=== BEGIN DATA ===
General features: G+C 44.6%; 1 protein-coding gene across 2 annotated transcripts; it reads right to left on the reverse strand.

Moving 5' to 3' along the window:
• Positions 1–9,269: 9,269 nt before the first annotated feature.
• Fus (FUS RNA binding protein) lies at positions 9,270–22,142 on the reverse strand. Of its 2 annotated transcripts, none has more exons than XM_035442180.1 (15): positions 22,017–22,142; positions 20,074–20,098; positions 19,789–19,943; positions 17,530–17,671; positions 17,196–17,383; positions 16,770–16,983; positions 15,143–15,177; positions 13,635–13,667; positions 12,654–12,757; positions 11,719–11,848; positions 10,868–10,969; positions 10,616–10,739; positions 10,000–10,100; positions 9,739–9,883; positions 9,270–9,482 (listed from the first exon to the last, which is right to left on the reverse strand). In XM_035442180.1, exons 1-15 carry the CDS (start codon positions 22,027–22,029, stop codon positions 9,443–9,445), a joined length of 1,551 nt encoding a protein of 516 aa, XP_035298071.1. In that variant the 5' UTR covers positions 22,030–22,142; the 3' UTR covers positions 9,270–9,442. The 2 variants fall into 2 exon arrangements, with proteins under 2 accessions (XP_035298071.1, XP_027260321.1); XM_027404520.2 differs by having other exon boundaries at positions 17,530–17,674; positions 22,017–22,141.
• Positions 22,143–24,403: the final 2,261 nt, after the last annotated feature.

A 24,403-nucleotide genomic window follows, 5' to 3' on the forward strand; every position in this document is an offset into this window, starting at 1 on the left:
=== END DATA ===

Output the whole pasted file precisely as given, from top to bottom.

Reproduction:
General features: G+C 44.6%; 1 protein-coding gene across 2 annotated transcripts; it reads right to left on the reverse strand.

Moving 5' to 3' along the window:
• Positions 1–9,269: 9,269 nt before the first annotated feature.
• Fus (FUS RNA binding protein) lies at positions 9,270–22,142 on the reverse strand. Of its 2 annotated transcripts, none has more exons than XM_035442180.1 (15): positions 22,017–22,142; positions 20,074–20,098; positions 19,789–19,943; positions 17,530–17,671; positions 17,196–17,383; positions 16,770–16,983; positions 15,143–15,177; positions 13,635–13,667; positions 12,654–12,757; positions 11,719–11,848; positions 10,868–10,969; positions 10,616–10,739; positions 10,000–10,100; positions 9,739–9,883; positions 9,270–9,482 (listed from the first exon to the last, which is right to left on the reverse strand). In XM_035442180.1, exons 1-15 carry the CDS (start codon positions 22,027–22,029, stop codon positions 9,443–9,445), a joined length of 1,551 nt encoding a protein of 516 aa, XP_035298071.1. In that variant the 5' UTR covers positions 22,030–22,142; the 3' UTR covers positions 9,270–9,442. The 2 variants fall into 2 exon arrangements, with proteins under 2 accessions (XP_035298071.1, XP_027260321.1); XM_027404520.2 differs by having other exon boundaries at positions 17,530–17,674; positions 22,017–22,141.
• Positions 22,143–24,403: the final 2,261 nt, after the last annotated feature.

A 24,403-nucleotide genomic window follows, 5' to 3' on the forward strand; every position in this document is an offset into this window, starting at 1 on the left: